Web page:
So I already own an expensive bike I never use:
Say hello to the Pashley Princess, a product bought largely by urban women who picture themselves in Supergas and some kind of floral tea dress, cruising down country lanes, a baguette and perhaps a small dog propped jauntily in the basket. What they don’t realise about this bike is that it is in fact fucking heavy and if they so much as approach a hill, they will be sweating like Pavarotti on a stairmaster. If there is any kind of stair in your flat/house, forget it.
So bye-bye, Pashley Princess, you are last week’s cycle crush. This week’s is…
Simplicity at its prettiest, if you ask me. It comes in a range of colours to make Farrow & Ball weep and, because the brand is fairly unknown, lacks the smug, nick-me aura of the Pashley. Although it will be stolen in about ten seconds, because it’s lovely.
I only came across these the other day at Tokyo Bike’s pop-up shop in Rivington Street. I’m sick of pop-up shops. They get your hopes up, kidding you that your area is getting interesting and then bugger off, leaving nowt but a desolate shop front. And now there’s a whole pop-up mall coming…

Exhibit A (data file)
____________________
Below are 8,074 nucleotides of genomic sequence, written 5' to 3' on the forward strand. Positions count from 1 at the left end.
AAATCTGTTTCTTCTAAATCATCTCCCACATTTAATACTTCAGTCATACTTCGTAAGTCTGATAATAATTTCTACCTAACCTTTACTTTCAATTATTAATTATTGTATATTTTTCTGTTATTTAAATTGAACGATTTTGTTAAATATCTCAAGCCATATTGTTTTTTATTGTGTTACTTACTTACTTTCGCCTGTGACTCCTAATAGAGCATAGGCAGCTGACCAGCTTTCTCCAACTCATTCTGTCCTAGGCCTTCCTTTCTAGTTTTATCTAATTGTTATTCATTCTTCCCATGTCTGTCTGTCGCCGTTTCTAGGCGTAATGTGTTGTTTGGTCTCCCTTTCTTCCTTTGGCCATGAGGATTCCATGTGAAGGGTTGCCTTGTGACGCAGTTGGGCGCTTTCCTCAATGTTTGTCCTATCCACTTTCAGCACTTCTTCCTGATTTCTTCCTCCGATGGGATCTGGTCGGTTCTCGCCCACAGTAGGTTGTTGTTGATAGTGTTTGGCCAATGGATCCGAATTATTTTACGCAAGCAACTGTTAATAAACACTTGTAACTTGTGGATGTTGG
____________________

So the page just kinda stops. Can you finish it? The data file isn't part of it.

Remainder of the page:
APC has opened in Shoreditch’s fashionable Redchurch Street, which is great news if you love its pared-down schoolgirl aesthetic and don’t mind paying 80 quid for a stripey T-shirt. It’s a bit man repeller, but I like APC because it makes me feel chic and Gallic, and does a nice line in playsuits for the over-30s.
Check that forgiving longer length!
But the Redchurch Street shop is disappointing, stocking a small, slightly half-arsed collection. Unless this is a soft opening and they’re planning on shipping in a ton more stock, it’s not worth travelling out of your way for – the Mayfair branch is way better.
I don’t know what it is about well-known brands that move into Shoreditch, but they don’t seem to make much effort. Take the Nike store that opened to zero fanfare in Bateman’s Row, a tiny side street that attracts precisely no passing trade. Surprise, surprise, nobody came, and now it’s closed down. They clearly wanted to attract a crowd that would rather eat tramp sick than visit the Oxford Circus branch but still, you can be too underground.
I’m guessing these brands want to dip their toes in and have a presence in that trendy Shoreditch, without actually parting with any cash. Hence the new Boxpark concept, due to open
as soon as they can flog the retail space this summer in a wasteland next to Shoreditch High Street overground. It’s billed as ‘the world’s first pop-up shopping mall’ and the Standard has already written an unnecessarily sneery piece slating the idea. I disagree – it’s replacing a depressing piece of wasteland, not Xanadu. My objection is only that I can foresee it being a bit crap, housing all those brands that think they’re trendy but aren’t – the G-Stars, Diesels and Superdrys of this world. The Carnaby Street brigade, in other words.